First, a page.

Playing it is easy, and it’s quite a light guitar so nearly anyone can hold it without issues. It does have some trouble staying in tune, but if you play it lighter than an electric bass, it will sound great.

It’s a beautiful and highly affordable instrument fit for beginners and more experienced players alike.

PROS

Variable tone

Light and easy to play

Superb and beautiful construction

It’s a highly affordable instrument

CONS

It has trouble staying in tune

You have to play it lightly

Dean E09M Edge – Well-made and Superbly Easy to Play

This is a 34-inch basswood instrument with a maple neck, a rosewood fretboard and a vintage style to it. To be honest, I think it looks a bit drab but the proof of the pudding is in the eating, and the instrument just plays marvelously. It has a nice, soft sound that’s crisp and well-intonated.

Tuning this instrument is quite easy through the Diecast Dean tuners, and the intonation can be adjusted so you can play a wide variety of styles with it.

Like the entire Edge series from the Dean brand, this guitar is light and comfortable to hold, more than most others. Even with the longer neck, it will be good for beginners or those with smaller hands.

The only thing making playing harder is the fact that it has only one passive pickup, though you can add more as well as an active pickup if you need it.

PROS

Adjustable intonation

Easy tuning

The sound is awesome

The price is affordable to anyone

CONS

It looks quite bland

Only one passive pickup

Silvertone LB11 – A Gorgeous Guitar with Essential Accessories

This is not just a guitar; it’s a whole package that will help you get started with playing bass. It comes at a supremely affordable price considering everything you get with the guitar – a BAX bass amp, strings, neck strap, picks, a cable, a carry bag, a digital tuner and a few smaller extras.

But, how’s the guitar itself? Well, it looks cool in its cobalt blue color, the body is made of good-quality ash while the 34-inch neck is made out of maple. It sounds awesome once you get to playing it, though you might need to replace the amp and the strings included – they are not of the best quality.

Overall, it’s just a great beginner bass and an amazing deal for the price. If you’re just starting out with playing the bass guitar, this one along with all the extras will help you a lot.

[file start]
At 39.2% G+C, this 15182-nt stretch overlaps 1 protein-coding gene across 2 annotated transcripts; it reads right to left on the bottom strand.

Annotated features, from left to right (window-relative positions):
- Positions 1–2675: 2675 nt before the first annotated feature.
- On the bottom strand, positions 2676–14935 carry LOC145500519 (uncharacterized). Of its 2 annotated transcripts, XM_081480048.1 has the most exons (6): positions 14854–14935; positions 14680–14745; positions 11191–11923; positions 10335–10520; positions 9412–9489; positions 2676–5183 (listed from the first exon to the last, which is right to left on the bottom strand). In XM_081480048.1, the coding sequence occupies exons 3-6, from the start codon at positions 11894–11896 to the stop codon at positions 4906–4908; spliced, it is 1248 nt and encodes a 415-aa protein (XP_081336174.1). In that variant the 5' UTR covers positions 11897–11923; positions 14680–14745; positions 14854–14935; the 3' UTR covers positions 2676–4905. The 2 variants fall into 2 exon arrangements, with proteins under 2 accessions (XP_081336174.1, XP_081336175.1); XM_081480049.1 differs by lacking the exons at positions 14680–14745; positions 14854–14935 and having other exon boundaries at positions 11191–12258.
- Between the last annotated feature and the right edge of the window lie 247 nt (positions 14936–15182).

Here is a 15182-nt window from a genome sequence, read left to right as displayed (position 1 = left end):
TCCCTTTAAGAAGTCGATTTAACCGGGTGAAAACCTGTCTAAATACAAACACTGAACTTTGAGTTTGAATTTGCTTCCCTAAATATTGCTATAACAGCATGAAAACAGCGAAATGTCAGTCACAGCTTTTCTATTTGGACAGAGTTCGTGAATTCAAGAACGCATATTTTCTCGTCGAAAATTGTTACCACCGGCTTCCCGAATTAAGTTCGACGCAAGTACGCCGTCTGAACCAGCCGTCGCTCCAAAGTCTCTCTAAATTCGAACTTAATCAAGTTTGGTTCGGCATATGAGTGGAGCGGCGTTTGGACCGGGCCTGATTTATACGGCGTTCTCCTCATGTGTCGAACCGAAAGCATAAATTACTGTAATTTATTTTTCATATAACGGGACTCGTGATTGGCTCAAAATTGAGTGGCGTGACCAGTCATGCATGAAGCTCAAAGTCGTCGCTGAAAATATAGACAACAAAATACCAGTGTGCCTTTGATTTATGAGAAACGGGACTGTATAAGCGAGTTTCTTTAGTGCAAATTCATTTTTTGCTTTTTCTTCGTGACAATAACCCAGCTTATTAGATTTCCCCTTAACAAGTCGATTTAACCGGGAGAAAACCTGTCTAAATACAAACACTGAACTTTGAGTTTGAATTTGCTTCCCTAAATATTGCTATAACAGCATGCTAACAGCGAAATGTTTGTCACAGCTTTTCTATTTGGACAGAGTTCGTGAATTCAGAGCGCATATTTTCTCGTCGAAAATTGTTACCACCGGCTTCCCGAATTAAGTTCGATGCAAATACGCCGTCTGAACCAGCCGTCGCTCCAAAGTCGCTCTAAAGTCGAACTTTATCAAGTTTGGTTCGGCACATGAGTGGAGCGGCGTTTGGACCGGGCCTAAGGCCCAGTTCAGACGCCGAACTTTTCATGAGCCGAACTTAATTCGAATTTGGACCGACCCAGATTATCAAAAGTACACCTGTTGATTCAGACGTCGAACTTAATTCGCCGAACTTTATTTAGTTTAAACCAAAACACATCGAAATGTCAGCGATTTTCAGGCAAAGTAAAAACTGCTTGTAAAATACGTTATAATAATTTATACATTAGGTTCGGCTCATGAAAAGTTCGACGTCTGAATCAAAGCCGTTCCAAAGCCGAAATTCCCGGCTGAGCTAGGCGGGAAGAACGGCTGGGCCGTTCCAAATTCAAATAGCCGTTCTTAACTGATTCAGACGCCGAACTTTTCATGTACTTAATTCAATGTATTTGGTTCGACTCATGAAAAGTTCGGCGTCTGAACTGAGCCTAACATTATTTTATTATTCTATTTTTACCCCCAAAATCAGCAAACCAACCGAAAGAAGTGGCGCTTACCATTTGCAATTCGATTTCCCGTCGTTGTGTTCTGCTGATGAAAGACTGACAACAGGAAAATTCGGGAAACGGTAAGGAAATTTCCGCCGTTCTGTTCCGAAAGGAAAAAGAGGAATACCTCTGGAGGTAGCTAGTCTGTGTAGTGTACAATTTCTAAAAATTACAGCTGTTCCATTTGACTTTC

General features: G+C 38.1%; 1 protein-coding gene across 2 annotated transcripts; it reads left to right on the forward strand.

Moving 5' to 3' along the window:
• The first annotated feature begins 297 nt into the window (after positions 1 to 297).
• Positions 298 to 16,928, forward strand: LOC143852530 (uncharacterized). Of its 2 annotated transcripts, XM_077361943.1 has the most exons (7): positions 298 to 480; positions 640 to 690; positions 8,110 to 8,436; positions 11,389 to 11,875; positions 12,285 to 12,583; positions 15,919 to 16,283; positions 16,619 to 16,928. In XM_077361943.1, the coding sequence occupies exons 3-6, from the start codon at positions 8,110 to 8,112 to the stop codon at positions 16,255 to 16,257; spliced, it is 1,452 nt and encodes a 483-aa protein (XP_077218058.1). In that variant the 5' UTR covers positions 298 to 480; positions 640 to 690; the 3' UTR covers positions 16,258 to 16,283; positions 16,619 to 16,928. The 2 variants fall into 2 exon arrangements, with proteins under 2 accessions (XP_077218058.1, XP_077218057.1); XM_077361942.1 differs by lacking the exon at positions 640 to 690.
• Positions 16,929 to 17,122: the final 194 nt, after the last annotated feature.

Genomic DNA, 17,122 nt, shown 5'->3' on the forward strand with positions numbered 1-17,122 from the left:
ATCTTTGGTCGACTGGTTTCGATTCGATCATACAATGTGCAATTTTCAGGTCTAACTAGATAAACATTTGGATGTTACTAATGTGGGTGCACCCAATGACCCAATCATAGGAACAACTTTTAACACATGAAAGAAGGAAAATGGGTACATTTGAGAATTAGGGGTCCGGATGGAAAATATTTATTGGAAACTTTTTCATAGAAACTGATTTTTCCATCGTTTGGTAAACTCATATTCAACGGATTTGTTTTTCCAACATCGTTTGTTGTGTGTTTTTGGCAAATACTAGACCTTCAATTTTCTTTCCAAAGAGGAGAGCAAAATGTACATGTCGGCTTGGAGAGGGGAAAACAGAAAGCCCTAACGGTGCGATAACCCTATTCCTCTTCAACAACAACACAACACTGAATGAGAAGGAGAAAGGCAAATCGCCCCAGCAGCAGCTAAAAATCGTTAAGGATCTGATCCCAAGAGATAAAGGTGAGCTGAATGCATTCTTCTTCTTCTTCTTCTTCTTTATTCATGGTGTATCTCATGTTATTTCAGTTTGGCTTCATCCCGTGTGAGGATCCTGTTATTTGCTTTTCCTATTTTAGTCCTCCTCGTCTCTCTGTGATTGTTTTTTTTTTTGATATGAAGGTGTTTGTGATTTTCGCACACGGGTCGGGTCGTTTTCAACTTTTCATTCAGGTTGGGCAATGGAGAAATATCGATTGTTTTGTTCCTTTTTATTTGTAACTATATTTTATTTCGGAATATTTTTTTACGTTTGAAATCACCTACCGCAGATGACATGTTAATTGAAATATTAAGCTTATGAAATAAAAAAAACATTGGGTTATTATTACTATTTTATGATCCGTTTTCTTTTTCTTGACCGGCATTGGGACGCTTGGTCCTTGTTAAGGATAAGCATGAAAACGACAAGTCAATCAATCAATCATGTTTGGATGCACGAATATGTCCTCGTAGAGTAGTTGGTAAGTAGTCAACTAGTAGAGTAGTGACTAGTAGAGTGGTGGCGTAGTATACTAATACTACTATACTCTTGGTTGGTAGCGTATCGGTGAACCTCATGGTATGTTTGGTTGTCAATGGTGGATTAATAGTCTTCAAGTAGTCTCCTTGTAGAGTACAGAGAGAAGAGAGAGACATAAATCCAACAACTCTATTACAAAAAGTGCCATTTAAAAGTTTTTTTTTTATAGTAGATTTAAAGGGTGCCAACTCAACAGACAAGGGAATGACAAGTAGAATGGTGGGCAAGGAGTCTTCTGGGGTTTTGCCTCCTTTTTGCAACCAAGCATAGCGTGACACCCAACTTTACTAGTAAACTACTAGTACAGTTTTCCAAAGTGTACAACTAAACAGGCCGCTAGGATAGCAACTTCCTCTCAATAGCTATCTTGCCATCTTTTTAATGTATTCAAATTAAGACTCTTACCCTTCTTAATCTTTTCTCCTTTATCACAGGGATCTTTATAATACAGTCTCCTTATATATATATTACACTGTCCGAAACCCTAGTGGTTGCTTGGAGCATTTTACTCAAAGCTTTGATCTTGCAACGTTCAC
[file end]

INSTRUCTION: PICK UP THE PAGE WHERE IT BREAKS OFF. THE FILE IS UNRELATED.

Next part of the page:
PROS

Great for a beginner with lots of cool extras

Highly affordable price

The sound is awesome

Awesome looking bass

CONS

The amp has some distortion

The strings will need replacing

Fender Standard Precision Electric Bass Guitar – A High-quality Bass Fit for Pros and Beginners Alike

As with most Fender products, this is a high-quality instrument made to fit its purpose almost to perfection. It has a great look, it plays well, and it has a ton of additional features.

Among those features is a push-pull switch located in the tone knob which you can use to achieve a single-coil chime. The guitar does have only a single coil but its split into two, providing a smooth tone. The pickups also sound great with almost any amplifier, even a cheap one. The sound is choppy, bright and vibrant.

Even if you don’t care about all the advanced feature, this instrument is easy to use and tune, so it can fit even a beginner. The price tag is a bit higher, but it is worth the cost.

The only major downside is the flimsiness of the materials. It’s still a nice guitar but not as durable as you would expect from a Fender product.

PROS

Superb, modern coil design for a nice tone

Easy to tune and play

Good for both beginners and pros

Versatile

CONS

The cost is a bit high

Not as durable as you would expect from Fender

My Pick for the Best Guitar

As I said when it came to brands – there’s just no way to pick one as the best out of all. It’s all a matter of taste and what you need out of your instrument. So, this is just my personal judgment and not an absolute truth, but I think that the Fender bass wins out today.

It’s just a great guitar for almost any skill level, it plays like a dream and looks like a dreamboat. It’s not as durable as I thought it would be but it’s still a kickass bass, and you can’t go wrong with it.

What are your thoughts on the matter? Would you pick a different guitar? Sound off in the comments, and I hope I’ll see you next time as well.

How to play Guitar – Beginner’s Guide

No matter your current age or occupation, learning to play a new instrument is always rewarding. The guitar is a very popular instrument, and while many have a desire to learn, often they give up because the learning gets too demanding for them.